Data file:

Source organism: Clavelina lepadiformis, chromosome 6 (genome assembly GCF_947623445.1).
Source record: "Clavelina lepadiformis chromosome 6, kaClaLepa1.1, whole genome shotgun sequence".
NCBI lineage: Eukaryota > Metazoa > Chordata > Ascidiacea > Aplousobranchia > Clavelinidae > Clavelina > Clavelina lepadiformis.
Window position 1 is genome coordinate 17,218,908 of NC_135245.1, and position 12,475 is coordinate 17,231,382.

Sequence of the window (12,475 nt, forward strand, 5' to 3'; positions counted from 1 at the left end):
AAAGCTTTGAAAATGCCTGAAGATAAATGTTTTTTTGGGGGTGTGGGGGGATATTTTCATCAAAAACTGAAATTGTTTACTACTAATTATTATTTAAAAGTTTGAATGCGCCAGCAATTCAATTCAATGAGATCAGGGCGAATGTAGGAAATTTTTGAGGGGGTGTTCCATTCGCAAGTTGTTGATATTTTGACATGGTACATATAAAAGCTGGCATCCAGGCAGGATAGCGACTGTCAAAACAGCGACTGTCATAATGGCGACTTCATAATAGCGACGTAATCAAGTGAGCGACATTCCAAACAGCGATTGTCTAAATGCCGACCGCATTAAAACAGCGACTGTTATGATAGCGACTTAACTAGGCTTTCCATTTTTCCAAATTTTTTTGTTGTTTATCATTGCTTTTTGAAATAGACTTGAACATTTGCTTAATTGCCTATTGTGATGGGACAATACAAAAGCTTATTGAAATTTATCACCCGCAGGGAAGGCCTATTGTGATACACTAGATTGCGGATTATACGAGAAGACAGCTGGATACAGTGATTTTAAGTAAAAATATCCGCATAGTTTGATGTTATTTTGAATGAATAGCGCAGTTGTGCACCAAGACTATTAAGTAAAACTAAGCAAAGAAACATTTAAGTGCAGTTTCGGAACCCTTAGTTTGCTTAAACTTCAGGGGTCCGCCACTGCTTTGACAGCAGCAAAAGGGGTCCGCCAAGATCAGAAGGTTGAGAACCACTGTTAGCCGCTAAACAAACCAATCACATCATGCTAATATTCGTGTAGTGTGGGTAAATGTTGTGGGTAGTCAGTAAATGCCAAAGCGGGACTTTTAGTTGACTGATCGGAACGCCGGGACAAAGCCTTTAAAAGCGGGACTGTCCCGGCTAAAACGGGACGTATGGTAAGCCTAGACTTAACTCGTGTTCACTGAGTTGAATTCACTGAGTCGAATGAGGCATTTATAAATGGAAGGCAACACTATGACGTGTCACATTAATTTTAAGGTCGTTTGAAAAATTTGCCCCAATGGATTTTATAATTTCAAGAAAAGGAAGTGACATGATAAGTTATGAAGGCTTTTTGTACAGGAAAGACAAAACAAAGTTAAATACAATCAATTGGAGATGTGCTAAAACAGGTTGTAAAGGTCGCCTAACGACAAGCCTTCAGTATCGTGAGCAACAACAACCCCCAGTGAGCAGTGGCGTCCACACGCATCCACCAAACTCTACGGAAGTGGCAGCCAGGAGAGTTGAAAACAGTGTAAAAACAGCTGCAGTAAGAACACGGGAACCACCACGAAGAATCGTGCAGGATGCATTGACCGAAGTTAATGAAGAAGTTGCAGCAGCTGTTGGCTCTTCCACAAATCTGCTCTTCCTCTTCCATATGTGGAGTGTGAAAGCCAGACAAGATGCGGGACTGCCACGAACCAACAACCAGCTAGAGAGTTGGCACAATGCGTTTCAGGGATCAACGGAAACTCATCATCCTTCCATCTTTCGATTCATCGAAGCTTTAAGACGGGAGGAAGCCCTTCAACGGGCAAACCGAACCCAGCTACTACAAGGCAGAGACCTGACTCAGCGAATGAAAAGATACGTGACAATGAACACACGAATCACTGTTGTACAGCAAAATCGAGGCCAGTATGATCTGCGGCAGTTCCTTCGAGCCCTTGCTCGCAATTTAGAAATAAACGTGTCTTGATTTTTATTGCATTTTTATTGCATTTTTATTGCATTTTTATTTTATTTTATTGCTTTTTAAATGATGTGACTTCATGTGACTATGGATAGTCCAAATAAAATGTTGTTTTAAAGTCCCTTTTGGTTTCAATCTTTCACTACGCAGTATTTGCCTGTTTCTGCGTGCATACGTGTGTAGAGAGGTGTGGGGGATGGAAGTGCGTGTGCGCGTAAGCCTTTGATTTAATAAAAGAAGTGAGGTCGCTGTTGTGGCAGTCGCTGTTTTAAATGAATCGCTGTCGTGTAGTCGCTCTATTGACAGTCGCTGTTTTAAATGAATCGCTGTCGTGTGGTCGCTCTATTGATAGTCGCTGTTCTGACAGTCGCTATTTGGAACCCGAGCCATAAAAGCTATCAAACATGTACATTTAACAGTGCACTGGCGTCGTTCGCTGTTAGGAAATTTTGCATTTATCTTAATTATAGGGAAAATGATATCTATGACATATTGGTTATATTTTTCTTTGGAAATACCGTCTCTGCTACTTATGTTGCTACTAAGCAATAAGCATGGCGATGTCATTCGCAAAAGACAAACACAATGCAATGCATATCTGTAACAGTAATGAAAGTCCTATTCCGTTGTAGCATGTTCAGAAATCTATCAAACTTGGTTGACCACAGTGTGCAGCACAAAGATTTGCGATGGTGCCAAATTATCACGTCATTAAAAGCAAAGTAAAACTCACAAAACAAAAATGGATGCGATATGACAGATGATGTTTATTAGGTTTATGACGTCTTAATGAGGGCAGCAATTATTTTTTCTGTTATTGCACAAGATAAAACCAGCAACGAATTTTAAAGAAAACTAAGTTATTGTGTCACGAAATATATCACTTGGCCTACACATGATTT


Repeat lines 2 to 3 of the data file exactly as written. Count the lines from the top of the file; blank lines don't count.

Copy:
Source record: "Clavelina lepadiformis chromosome 6, kaClaLepa1.1, whole genome shotgun sequence".
NCBI lineage: Eukaryota > Metazoa > Chordata > Ascidiacea > Aplousobranchia > Clavelinidae > Clavelina > Clavelina lepadiformis.